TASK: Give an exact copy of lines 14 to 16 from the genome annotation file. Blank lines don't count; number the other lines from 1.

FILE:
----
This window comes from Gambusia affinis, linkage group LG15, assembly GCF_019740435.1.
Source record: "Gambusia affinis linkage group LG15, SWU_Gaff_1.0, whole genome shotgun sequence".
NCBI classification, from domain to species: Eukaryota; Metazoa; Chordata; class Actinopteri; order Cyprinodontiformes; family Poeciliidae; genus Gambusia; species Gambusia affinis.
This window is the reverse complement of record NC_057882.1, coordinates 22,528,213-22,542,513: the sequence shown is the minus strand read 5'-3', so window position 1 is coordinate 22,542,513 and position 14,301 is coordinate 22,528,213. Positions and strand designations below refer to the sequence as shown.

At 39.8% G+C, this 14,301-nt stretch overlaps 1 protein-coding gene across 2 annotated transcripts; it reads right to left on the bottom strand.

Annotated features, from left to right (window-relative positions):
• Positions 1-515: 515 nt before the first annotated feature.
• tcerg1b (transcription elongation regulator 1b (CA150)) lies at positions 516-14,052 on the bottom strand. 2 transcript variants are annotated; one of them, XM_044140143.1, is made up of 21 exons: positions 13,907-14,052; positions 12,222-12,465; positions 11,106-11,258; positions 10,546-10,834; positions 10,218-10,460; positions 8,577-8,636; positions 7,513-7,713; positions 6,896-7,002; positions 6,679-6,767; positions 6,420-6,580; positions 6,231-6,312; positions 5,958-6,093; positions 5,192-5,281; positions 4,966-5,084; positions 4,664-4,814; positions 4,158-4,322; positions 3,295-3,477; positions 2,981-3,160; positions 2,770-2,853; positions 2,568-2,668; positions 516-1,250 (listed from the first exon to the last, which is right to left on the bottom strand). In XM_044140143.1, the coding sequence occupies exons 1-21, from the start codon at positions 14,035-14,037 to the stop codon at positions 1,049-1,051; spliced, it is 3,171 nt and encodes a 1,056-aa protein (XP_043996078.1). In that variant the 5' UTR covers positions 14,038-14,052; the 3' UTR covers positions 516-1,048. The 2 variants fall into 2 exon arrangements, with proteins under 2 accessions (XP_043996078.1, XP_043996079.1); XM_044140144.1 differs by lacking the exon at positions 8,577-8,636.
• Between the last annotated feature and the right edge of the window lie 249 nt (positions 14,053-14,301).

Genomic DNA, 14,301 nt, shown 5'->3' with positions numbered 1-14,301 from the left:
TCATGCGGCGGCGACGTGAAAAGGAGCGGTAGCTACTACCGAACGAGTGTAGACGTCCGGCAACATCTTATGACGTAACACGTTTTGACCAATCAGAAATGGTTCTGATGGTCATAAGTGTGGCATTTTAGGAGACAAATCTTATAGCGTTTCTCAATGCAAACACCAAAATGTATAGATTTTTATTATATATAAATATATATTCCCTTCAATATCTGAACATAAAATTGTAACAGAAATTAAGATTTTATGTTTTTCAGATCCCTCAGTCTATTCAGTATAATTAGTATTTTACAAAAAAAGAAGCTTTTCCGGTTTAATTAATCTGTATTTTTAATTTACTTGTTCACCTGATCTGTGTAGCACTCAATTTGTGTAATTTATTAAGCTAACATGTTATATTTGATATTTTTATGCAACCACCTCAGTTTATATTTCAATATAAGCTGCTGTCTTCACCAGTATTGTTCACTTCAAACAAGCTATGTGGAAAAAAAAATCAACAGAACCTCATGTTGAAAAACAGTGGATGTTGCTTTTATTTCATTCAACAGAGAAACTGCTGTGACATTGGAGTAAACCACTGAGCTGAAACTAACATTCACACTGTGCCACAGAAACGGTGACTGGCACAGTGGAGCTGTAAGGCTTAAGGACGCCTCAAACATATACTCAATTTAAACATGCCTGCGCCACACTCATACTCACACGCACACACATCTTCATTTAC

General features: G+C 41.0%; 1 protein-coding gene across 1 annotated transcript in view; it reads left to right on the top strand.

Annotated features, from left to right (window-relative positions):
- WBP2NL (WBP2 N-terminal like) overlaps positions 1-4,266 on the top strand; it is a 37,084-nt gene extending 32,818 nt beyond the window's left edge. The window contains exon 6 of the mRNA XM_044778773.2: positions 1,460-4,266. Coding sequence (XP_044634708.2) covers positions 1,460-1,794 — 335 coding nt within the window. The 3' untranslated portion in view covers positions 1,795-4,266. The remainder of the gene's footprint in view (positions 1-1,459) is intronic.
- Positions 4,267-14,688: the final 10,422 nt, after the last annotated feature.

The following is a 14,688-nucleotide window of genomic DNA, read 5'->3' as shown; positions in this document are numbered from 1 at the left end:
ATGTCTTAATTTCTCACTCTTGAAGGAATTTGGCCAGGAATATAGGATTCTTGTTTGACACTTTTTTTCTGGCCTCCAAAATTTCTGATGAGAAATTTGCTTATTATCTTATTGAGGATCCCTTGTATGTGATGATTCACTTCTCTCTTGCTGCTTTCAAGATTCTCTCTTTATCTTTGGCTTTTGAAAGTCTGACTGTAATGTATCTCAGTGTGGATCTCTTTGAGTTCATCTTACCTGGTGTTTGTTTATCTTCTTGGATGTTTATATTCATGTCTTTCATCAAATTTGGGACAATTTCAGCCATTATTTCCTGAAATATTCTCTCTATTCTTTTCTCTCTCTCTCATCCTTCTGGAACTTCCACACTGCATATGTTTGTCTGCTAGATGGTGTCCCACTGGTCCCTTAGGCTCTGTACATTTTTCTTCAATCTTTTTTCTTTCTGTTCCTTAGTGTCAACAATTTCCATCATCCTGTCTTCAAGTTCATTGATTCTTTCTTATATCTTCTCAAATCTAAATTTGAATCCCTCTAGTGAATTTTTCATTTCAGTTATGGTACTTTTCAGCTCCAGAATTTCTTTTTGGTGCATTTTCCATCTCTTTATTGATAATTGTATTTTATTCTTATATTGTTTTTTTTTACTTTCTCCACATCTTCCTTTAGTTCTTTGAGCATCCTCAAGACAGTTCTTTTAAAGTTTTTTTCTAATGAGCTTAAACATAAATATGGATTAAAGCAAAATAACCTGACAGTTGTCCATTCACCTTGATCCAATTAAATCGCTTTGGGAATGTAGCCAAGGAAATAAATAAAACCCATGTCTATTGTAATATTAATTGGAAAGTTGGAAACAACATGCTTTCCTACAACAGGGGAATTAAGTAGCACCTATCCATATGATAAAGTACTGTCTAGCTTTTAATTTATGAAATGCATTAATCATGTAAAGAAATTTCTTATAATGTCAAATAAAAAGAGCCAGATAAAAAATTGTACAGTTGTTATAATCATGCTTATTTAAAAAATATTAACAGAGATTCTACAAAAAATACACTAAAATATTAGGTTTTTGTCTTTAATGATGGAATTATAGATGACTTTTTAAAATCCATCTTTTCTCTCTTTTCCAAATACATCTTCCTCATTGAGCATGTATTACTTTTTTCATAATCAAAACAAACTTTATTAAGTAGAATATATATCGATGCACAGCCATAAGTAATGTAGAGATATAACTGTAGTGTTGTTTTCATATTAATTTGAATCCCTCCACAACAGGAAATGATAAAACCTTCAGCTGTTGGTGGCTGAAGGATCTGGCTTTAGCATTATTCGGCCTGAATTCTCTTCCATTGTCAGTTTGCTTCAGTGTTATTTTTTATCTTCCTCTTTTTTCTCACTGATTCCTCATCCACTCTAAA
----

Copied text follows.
- WBP2NL (WBP2 N-terminal like) overlaps positions 1-4,266 on the top strand; it is a 37,084-nt gene extending 32,818 nt beyond the window's left edge. The window contains exon 6 of the mRNA XM_044778773.2: positions 1,460-4,266. Coding sequence (XP_044634708.2) covers positions 1,460-1,794 — 335 coding nt within the window. The 3' untranslated portion in view covers positions 1,795-4,266. The remainder of the gene's footprint in view (positions 1-1,459) is intronic.
- Positions 4,267-14,688: the final 10,422 nt, after the last annotated feature.

The following is a 14,688-nucleotide window of genomic DNA, read 5'->3' as shown; positions in this document are numbered from 1 at the left end: